Avon-Stevens | Lynx | Others

From coupe to convertible

Only one XJC model was produced in the series 1 design. The car is today located in Australia.


The XJC is distinctive as well as sporty.

The donor car of the XJC convertible – the XJ Coupe - were announced at Frankfurt Motor Show in September 1973. It was planed that the coupe would be available the following spring, but production was delayed due to problems with side-windows sealing, and the XJC did not emerge in quantity until 1975.

The XJC is a two-door version of the short-wheelbase (SWB) XJ saloon. With no pillar behind the door to break the line, the side is completely open, when the windows are lowered out of sight. On the XJC’s roofs were finished in a vinyl trim, which added to the sporty appearance. The XJC is a very graceful stylish car, no wonder the coupe was a favorite of Jaguar founder Sir William.

From 1975 to 1977 just 10.467 two-doors where made. The official excuse for discontinuing the model was that the XJC was the only model to retain the original short wheelbase.



The aggressive looking XJC V12 BroadSpeed.

XJC race
In the mid 1970’s, British Leyland took Jaguar back into race. The man behind the venture was Ralph Broad (BroadSpeed) who had previously run a successful team of Triumph Dolomites for Leyland.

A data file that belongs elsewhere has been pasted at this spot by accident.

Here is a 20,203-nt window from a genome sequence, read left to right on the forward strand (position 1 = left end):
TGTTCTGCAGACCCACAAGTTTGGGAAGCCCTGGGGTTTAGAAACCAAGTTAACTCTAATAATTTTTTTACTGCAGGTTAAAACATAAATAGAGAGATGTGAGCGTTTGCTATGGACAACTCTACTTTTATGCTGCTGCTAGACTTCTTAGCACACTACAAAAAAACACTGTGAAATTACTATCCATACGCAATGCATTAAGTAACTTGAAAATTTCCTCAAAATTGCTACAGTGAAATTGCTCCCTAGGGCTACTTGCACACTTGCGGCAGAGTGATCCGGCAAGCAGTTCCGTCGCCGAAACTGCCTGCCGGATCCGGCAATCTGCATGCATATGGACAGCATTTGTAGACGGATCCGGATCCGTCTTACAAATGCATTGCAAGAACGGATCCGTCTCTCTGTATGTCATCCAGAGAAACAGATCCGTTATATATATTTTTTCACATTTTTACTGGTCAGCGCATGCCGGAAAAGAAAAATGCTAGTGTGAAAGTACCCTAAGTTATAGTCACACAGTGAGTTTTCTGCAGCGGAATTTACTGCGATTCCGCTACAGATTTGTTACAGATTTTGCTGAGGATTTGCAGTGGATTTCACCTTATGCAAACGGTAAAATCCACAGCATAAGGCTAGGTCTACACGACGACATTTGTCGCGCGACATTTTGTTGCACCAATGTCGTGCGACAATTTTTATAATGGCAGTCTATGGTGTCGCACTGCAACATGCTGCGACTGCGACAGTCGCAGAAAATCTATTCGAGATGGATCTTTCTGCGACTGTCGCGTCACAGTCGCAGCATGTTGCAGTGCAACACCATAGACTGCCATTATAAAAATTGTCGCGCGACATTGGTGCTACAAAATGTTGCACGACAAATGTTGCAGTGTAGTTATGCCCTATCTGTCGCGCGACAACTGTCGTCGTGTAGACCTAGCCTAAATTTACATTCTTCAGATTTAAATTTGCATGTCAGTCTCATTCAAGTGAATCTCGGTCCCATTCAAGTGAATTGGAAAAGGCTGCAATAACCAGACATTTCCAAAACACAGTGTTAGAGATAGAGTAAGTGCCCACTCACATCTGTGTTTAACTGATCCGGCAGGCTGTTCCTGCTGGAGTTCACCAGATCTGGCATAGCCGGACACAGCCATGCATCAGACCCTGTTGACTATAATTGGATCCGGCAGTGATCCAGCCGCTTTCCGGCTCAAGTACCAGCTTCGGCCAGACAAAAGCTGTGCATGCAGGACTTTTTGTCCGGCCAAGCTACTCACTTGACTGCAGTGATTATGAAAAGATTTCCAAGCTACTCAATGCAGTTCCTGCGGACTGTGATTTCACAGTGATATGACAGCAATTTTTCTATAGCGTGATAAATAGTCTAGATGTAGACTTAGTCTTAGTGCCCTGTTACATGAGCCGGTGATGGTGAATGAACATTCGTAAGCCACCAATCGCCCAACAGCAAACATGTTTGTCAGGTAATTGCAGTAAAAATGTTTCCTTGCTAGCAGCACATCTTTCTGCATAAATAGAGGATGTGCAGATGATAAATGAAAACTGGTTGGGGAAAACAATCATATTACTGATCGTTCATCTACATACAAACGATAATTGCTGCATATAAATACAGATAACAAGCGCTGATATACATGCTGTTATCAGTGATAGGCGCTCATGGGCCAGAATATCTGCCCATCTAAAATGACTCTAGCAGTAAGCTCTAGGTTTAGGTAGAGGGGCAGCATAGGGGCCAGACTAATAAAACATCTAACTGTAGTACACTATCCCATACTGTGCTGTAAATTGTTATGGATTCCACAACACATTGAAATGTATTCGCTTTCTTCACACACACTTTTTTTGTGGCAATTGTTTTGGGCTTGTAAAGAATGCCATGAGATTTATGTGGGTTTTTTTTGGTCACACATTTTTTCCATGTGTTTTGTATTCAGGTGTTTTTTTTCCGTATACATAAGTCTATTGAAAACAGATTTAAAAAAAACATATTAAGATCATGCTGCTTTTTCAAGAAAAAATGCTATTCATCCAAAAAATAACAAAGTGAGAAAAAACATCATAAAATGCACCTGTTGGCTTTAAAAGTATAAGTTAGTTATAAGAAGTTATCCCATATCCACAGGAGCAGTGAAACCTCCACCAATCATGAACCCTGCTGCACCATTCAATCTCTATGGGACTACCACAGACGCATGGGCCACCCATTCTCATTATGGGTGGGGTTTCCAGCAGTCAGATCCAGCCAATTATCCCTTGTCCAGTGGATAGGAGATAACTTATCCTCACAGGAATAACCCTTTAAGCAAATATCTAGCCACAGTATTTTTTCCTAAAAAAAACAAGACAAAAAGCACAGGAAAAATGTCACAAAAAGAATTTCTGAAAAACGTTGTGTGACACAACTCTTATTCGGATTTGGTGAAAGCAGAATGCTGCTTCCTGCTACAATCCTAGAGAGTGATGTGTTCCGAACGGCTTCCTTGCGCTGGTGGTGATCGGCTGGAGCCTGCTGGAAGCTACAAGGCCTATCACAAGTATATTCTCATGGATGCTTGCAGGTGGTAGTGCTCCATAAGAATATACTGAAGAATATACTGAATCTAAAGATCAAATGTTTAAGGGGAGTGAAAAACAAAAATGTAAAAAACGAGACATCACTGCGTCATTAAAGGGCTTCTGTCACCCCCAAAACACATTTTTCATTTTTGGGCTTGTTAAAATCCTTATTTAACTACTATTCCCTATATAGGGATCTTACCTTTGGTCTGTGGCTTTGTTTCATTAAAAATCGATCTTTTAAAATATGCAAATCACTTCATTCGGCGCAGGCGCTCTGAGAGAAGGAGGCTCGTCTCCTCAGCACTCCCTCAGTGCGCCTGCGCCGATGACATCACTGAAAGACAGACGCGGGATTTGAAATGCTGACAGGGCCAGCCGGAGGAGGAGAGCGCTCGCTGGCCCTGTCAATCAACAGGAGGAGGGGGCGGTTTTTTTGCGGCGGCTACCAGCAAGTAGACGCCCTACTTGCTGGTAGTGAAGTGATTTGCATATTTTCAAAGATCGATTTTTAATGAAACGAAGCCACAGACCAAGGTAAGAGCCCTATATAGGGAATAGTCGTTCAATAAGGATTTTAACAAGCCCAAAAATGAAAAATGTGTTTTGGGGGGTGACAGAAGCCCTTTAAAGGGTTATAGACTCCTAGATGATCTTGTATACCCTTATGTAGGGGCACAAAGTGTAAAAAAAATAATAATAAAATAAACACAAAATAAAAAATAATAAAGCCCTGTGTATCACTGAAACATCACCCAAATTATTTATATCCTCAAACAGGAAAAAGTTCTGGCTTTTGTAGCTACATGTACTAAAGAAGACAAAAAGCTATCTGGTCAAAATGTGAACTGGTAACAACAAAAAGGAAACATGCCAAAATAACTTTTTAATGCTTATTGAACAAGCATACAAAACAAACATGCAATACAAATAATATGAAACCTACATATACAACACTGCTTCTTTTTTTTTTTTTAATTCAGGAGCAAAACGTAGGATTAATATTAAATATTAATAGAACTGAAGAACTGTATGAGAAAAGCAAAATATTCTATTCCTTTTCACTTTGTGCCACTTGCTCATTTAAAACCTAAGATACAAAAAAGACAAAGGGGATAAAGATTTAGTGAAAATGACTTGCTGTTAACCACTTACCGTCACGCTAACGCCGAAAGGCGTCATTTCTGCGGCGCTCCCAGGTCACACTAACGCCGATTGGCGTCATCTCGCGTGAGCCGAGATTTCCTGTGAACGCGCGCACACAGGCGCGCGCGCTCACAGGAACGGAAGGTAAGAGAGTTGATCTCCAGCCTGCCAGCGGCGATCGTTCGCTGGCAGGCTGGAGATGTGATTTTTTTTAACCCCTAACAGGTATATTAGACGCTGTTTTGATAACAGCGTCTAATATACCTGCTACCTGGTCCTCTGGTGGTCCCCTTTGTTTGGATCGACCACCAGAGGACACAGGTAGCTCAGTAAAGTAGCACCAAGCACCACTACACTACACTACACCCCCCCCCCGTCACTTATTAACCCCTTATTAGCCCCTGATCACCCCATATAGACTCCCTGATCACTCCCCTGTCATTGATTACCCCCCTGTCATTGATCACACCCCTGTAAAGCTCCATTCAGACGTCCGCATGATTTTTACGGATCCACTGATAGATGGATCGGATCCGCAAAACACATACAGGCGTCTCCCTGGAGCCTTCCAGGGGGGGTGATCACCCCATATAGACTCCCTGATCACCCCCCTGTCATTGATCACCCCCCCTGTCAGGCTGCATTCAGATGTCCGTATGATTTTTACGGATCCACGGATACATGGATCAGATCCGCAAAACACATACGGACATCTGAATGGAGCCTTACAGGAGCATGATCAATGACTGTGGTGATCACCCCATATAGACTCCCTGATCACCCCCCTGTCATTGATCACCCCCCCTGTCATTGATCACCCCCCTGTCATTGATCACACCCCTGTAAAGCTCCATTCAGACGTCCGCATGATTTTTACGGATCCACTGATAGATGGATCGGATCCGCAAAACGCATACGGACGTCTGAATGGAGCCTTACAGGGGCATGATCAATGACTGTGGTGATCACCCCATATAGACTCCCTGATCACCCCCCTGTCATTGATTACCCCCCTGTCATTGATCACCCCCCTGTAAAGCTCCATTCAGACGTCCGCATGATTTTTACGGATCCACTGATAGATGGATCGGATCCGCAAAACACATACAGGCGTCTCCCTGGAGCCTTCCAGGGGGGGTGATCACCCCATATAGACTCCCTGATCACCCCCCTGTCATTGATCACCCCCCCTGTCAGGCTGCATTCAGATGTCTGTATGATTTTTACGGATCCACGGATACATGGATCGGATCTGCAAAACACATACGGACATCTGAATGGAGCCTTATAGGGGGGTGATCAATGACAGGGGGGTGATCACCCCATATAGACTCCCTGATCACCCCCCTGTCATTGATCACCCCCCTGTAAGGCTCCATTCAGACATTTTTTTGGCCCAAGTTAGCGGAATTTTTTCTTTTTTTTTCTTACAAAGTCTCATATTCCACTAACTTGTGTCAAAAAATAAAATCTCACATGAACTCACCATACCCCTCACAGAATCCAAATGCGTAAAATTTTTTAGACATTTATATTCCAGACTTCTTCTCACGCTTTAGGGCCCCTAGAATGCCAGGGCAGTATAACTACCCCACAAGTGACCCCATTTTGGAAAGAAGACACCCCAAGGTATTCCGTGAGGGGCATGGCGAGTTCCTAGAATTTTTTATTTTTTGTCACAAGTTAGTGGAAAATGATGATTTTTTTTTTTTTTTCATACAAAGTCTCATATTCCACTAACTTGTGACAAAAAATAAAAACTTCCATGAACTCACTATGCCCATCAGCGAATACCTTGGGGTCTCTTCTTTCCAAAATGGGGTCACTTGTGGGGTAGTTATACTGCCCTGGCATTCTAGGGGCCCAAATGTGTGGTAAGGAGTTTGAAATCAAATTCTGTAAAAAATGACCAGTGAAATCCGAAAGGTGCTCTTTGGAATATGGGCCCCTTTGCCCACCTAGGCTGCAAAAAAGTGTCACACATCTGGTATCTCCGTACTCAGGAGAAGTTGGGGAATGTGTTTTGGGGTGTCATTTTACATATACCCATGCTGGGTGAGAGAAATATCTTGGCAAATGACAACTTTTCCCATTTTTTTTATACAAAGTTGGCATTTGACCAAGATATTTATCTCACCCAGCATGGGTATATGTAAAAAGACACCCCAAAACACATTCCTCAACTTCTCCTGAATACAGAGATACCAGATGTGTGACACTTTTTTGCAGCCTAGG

The factory fielded two XJC’s known as the BroadSpeed Coupes. These cars where very aggressive looking with widened body panels to accommodate wider tires and specially constructed 550 hp Broadspeed V12’s. The Broadspeed cars were extremely fast on the tracks often setting record qualifying times but due to reliability problems, utter failures in terms of racing wins. At the end of the 1977 season the racing program was abandoned and the cars were retired to the Leyland Historic Vehicles museum. Later racing coupes, such as the Hannah V12 coupe, have been quite successful once the initial problems of the car were worked out.



Missing link or blasphemy – make your choice. But the ultimate XJC, the converted is for sure incredible good looking.

XJC becomes open
Turn the clock back to 1978. Businessman Martin Brazil wanted to buy a British high-class open car. The Aston Martin was too small inside, the Rolls-Royce too big outside, so he went to see design consultant Tony Stevens of Warwick.

A thriving Volvo agency, and a reputation for body repairs of all kinds, were not quite enough for Graham Hudson owner of Ladbroke Motor Group and Avon Bodies Ltd. Then one day, in walked Tony Stevens; he put down a Corgi model on Hudson’s disk. “Can you make that?” he asked. It was a Jaguar XJC two-door with the roof neatly removed. “Done” said Hudson.
On Christmas Eve 1978, Martin Brazil bought himself the car of his dreams, the first XJC convertible. Since then a estimated numbers of 30 car where converted by Avon-Stevens, Lynx and some garages in France, Germany and US.





The XJC standard colours – body paint and trim